If you’re the owner, landlord or tenant of business property, you must declare any rental income and may be able to declare tax deductions on some property expenses.
If there’s any capital gain when you sell, you’ll need to pay CGT – and you may need to register for GST if you are viewed as conducting an enterprise and receive a turnover higher than the threshold.
If you own a holiday home, you’ll only be able to claim tax deductions during the time in which your home is rented or available for lease.
If you don’t rent the property, you may need to pay CGT when it comes time to sell.
What taxes must be paid when selling or buying a property?
When you sell or buy a property, you may be subject to different taxes.
Income tax is paid on anything you earn over the tax-free threshold, which currently sits at $18,200. Paying income tax might apply in the case of rental properties.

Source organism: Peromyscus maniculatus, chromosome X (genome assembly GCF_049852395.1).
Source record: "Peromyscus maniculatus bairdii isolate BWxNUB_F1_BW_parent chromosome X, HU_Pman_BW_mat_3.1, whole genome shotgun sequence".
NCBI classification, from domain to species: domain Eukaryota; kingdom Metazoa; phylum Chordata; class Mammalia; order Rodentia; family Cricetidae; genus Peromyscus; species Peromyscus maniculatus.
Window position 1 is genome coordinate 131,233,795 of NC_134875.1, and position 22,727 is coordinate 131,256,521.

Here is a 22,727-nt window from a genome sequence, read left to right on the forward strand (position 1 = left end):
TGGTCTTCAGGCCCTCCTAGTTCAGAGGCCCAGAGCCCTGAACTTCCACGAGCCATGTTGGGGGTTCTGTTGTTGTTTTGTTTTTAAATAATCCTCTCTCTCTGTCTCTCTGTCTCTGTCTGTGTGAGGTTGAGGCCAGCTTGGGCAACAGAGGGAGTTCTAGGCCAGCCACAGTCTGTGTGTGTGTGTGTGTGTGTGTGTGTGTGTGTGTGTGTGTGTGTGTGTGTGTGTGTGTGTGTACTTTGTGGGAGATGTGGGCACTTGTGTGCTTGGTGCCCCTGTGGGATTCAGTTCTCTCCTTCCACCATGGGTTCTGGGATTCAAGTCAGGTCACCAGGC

It’s crucial you declare any income you receive from your tenant, either as cash or as goods and services, and any payments you receive in the course of operating a rental.
These might include fees you keep when renters or holiday-makers cancel an accommodation booking, any insurance payouts after a damage or disaster claim, and any payments for deductible expenses.
Capital gains tax
Capital gains tax features as part of your income tax.
It applies when any property sale generates a profit.
If you’re determined to have a capital gain, the amount of tax you’ll need to pay will increase.
Vacant and subdivided land is commonly subject to capital gains tax as it is viewed as an asset.
Goods and services tax
Broadly speaking, goods and services tax is a 10% tax incurred on goods, services and other items sold within Australia.
Depending on the type of property you own, and on how it’s used, you may be required to pay goods and services tax.
GST is usually not required if you’re building or selling your family home, or if the rent you receive from your property is residential.